Olivier Roy demonstrates that the Islamic Fundamentalism of today is still the Third Worldism of the 1960s: populist politics and mixed economies of laissez-faire for the rich and subsidies for the poor. In Roy’s striking formulation, those marching today beneath Islam’s green banners are the same as the “reds” of yesterday, with similarly dim prospects of success. Richly informed, powerfully argued, and clearly written, this is a book that no one trying to understand Islam can afford to overlook.
Is theocracy really the future of the world’s one billion Muslims? Or should it be? …Never has the question been as brilliantly argued as in Olivier Roy’s L’echec de l’Islam politique, now available in a superb English translation as The Failure of Political Islam. His closely reasoned, original and unsentimental conclusion is that political Islam has already failed—that ‘Islamism’ has already atrophied into a sterile, hypocritical—and very Western—neofundamentalism… The Failure of Political Islam addresses the history, sociology, economy and ‘geostrategy’ of political Islam, with excellent case studies of Iran and Afghanistan… [A] daring exploration… This book is a corrective of stunning power.
If you read only one book on political Islam, this should be it. Olivier Roy…has turned his attention to the phenomenon of Islamic radicalism with remarkable results. On practically every page one finds an interpretation or observation that is provocative and insightful.
The Failure of Political Islam acts as both a keystone and a launchpad to understanding the political ferment in the Arab world today. In the same way we learned that our perception of Communism as a monolithic force was in error, Olivier Roy exposes the political implications of diversity and weakness within Islam.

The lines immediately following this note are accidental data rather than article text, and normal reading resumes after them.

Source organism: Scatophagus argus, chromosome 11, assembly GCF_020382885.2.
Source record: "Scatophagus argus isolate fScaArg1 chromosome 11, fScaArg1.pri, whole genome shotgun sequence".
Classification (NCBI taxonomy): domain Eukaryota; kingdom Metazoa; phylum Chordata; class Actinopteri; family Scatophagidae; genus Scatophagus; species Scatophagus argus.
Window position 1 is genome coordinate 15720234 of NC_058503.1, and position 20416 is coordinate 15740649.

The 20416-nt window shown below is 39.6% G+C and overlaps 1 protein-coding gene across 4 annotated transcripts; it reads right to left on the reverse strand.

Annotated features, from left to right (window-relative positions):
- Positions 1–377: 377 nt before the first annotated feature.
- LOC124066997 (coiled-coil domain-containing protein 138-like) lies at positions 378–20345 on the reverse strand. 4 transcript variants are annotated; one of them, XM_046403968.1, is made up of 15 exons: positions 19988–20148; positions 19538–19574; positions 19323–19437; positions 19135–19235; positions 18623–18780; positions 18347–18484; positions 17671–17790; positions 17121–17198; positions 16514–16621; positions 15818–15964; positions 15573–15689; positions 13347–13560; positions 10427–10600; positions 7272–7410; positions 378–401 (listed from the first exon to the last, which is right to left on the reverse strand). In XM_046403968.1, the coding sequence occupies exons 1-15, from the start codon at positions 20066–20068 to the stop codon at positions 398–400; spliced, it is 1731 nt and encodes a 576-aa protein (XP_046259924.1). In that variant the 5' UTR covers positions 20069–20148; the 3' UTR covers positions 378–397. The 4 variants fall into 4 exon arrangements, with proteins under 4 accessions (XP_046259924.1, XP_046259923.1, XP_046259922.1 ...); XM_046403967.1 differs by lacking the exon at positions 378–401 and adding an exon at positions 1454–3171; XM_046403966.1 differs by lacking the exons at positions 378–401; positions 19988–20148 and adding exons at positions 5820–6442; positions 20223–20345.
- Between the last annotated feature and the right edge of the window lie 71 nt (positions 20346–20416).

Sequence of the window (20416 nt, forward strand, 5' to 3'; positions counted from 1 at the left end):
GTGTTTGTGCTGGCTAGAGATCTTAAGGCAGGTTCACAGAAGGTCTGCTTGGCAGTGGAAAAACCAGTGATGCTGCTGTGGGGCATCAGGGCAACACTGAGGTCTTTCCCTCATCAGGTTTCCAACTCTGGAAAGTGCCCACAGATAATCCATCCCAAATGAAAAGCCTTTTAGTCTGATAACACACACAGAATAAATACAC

A view of Islam as a religion of political extremism, containing the seeds of its own politicization in a manner inherently incompatible with much of the Western world, has gradually become well entrenched in Western policy circles… In this erudite and powerful book, Olivier Roy persuasively challenges such ahistoricism. Roy…uses his wide-ranging and detailed knowledge of the Muslim world to present a reading of contemporary Islamic movements that provides an important corrective to such gross simplifications. The argument is all the more pertinent at a time when well-known American political scientists see global politics reduced to a ‘clash of civilizations.’ …[This] is a forceful work—an eloquent contribution to an important current debate by a scholar with long experience in the world of political Islam.
Olivier Roy’s examination of ‘political Islam’ has already had an important impact on the study of Islamism. His analysis is carefully defined and clearly presented… Roy’s conclusions are…sophisticated and nuanced. He argues that a particular type of Islamist program has failed and been replaced, not by a non-Islamic mode of thought, but by a different Islamic approach… This book is essential reading for all interested in the late 20th century evolution of movements of religious activism and revival… The issues that [Roy] raises—regarding the nature of Islamist movements and their relationships with modern institutions and concepts—must be dealt with.
Roy perceptively argues that the attempt to create a universal Islamist state is doomed to failure because of the conflicts between Sunni and Shia forms and other ethnic differences in the Islamic world. His is a keen, timely study; highly recommended.
- 256 pages
- 6 x 9 inches
- Harvard University Press
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